This article first appeared in The state of fashion: technologyan in-depth report co-published by BoF and McKinsey & Company.
In 2021, fashion companies invested on average between 1.6 and 1.8% of their revenues in technology. By 2030, this figure should increase to between 3 and 3.5%. Indeed, after decades of steady technological ramp-up focused on digitizing customer interactions, technological advances in fashion are now accelerating across the entire value chain. With widespread automation and sharper AI-powered analytics, technology is eating up fashion, from internal processes to customer experiences.
Why is this happening now? As experts point out, in the next decade we will see more technological advancements than in the past 100 years.
By 2024, AI-generated speech could power more than half of all human interactions with computers, while 50% of work across all industries could be automated by 2025, with profound implications for the skills businesses will need. Meanwhile, more than 75% of data generated by businesses will be processed by cloud or edge computing, which will improve website and application load times and enhance customer experience. By 2030, more than 80% of the world’s population is expected to have access to 5G networks, enabling faster connectivity and data transfer on Internet of Things devices.
Meanwhile, the digital adoption of fashion consumers, which has been cemented by the pandemic, is likely to endure. On average, people spent nearly 4 hours a day on the internet on their mobile phones in 2021. Among customers who switched from offline shopping channels to online shopping channels in 2021, 48% said the having done because of the Covid-19 pandemic, 27% cited convenience, 11% cited product availability and 11% cited promotions. The pandemic has also increased fashion customers’ digital interactions with brands, with 72% of customers saying they interacted with brands online in 2021. Over the coming year, this figure is expected to stabilize at 66% in mean.
Companies that have relied on technology to overcome the pandemic and other recent challenges have learned valuable lessons to excel in the digital ecosystems of today and tomorrow. Those who have integrated AI technologies into their businesses to increase operational efficiency and improve customer engagement could realize a cumulative 118% increase in cash flow by 2030. For businesses just starting out On this journey, implementing AI-driven initiatives by 2030 could generate a 13% increase in cash flow. Laggards without such an initiative before 2030 should expect a relative decline of 23%.
Now, fashion executives must rely on technology not only to grow their businesses and optimize profitability and cash flow, but also to address the industry’s most pressing challenges, whether achieve ambitious sustainability goals or reduce risk in their supply chains.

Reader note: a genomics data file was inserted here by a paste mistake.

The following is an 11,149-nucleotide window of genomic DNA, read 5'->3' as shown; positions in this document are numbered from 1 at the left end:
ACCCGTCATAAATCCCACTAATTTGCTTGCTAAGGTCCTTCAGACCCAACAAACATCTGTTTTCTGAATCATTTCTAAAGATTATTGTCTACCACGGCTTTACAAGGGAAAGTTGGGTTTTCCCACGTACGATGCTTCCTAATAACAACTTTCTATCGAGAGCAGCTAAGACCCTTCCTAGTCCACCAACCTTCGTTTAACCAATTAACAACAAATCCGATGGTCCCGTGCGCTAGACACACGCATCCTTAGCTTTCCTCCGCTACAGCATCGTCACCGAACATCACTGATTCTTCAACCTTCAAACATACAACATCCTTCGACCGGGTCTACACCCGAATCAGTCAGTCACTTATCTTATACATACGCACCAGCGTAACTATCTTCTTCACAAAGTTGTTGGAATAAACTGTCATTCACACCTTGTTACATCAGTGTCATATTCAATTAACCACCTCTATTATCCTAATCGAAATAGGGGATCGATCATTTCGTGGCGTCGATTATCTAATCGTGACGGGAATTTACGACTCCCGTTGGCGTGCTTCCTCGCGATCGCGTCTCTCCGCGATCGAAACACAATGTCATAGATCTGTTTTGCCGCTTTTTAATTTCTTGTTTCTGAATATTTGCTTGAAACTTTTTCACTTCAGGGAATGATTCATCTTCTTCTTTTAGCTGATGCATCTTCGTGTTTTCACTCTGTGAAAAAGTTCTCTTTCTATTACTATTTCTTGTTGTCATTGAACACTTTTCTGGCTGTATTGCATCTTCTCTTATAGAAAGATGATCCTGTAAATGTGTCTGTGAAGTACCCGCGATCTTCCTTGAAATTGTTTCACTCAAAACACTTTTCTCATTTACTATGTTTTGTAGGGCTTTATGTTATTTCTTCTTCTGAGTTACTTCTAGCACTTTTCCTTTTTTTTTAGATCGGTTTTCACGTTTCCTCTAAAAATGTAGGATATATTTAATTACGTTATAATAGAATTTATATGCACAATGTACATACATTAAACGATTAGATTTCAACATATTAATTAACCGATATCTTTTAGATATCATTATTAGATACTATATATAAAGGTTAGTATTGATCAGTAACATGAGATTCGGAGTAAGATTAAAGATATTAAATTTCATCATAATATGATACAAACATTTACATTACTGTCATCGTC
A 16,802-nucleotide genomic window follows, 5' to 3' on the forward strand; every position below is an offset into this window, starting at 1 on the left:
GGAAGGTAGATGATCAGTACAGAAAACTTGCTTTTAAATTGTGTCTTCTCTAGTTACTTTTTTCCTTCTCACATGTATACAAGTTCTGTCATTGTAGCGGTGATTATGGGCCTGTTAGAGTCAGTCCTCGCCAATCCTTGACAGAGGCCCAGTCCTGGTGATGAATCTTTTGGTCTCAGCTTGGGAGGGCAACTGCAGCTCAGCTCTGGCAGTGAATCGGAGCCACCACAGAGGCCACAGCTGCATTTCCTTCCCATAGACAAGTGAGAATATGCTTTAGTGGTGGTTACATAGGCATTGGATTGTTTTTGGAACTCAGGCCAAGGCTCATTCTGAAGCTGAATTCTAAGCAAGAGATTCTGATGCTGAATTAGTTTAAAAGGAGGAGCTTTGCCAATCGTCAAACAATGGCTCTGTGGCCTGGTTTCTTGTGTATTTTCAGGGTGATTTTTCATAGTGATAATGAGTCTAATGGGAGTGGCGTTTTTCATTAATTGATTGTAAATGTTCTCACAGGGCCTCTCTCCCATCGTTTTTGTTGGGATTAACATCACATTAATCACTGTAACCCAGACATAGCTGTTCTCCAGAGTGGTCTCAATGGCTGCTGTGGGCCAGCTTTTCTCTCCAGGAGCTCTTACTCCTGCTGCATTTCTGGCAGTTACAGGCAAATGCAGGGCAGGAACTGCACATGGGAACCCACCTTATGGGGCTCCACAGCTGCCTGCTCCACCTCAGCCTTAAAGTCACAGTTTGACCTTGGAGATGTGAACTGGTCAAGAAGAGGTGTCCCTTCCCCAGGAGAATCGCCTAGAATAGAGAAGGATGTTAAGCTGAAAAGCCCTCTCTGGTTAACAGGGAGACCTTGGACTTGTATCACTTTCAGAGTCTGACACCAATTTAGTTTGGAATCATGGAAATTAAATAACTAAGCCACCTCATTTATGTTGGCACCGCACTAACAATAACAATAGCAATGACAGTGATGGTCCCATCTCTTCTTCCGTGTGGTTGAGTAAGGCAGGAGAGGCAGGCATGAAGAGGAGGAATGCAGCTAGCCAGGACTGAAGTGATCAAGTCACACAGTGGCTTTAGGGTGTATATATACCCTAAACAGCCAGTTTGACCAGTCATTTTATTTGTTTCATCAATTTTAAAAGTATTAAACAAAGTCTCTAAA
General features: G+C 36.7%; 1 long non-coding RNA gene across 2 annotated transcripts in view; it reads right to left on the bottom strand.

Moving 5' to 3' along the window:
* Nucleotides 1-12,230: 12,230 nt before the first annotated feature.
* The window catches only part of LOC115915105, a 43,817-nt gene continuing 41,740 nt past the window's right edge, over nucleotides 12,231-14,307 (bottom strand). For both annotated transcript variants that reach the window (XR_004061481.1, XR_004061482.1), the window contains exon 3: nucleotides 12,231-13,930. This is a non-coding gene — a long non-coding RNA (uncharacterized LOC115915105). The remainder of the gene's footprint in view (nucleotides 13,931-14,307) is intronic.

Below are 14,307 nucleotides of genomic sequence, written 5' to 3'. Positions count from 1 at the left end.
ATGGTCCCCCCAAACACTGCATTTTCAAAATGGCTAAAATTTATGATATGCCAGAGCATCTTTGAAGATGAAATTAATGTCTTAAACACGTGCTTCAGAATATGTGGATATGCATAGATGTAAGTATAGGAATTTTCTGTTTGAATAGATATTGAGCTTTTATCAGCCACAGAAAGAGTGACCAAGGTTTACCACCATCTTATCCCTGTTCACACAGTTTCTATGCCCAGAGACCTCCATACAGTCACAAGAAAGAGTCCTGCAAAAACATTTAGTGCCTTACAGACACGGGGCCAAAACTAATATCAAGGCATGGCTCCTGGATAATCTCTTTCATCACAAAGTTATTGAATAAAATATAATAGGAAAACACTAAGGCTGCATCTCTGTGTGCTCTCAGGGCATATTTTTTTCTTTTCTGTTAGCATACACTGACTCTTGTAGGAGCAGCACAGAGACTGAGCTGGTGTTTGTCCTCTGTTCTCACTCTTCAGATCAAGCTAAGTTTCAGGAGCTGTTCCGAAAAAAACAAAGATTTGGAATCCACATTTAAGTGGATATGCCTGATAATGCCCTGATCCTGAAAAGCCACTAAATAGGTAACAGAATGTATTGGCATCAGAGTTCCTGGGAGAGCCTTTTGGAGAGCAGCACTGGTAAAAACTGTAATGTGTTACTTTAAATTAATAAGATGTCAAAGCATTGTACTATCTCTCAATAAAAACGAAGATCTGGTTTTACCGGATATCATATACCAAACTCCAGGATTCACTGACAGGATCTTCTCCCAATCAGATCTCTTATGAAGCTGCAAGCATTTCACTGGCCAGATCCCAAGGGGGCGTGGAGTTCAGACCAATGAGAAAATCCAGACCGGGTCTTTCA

So while a significant portion of industry technology investment has so far been directed towards e-commerce, the digitization of internal processes is also becoming a priority. The top three areas where fashion executives plan to invest in digital by 2025 are personalization, store technologies and end-to-end value chain management.
Brands in all segments are increasing their investments in AI and machine learning for processes like demand planning and pricing. Inditex has pledged to invest 2.7 billion euros (about $2.9 billion) in online capabilities and technology solutions as part of its 2020-2022 plan, while Nike accelerates its transformation by investing in digital capabilities such as demand forecasting, information gathering and inventory management. At the same time, LVMH has partnered with Google Cloud to use cloud-based artificial intelligence and machine learning technologies to improve demand forecasting, inventory optimization and personalized services.
Such movements are creating a new paradigm for fashion, in which big data science, advanced analytics and digital workflows augment traditional creative processes. This transition will need to be underpinned by new talent capabilities as brands seek to hire more data scientists, engineers and analysts, while seeking partnerships and acquisitions.
As fashion leaders consider where to focus their attention and direct their resources, we explore five technology imperatives for the industry in this report:
• Metaverse Reality Check: Virtual Goods and Extended Reality
• Hyper personalization: marketing and e-commerce based on data and AI
• Connected stores: in-store customer experience with mobile apps and micro-execution
• End-to-end upgrade: AI-based value chain integration
• Traceability first: blockchain and tracking technology for sustainability
Decision makers must prioritize technology investments to seize these opportunities in a way that aligns with their business goals while preparing their organizations for a hyper-connected and rapidly changing era of industry. But integrating new technologies can be resource-intensive, especially if they don’t fit a strategic strategy or lack ease of use and are therefore not adopted by employees. Thus, technology investments need to be made wisely and geared toward managing business change as much as the core technologies themselves.
Regardless of the investment approach, leaders will need to understand their company’s appetite for change, creating an environment that enables a new digital culture, from factories to shop floors. For those who embrace change, the competitive advantages are obvious.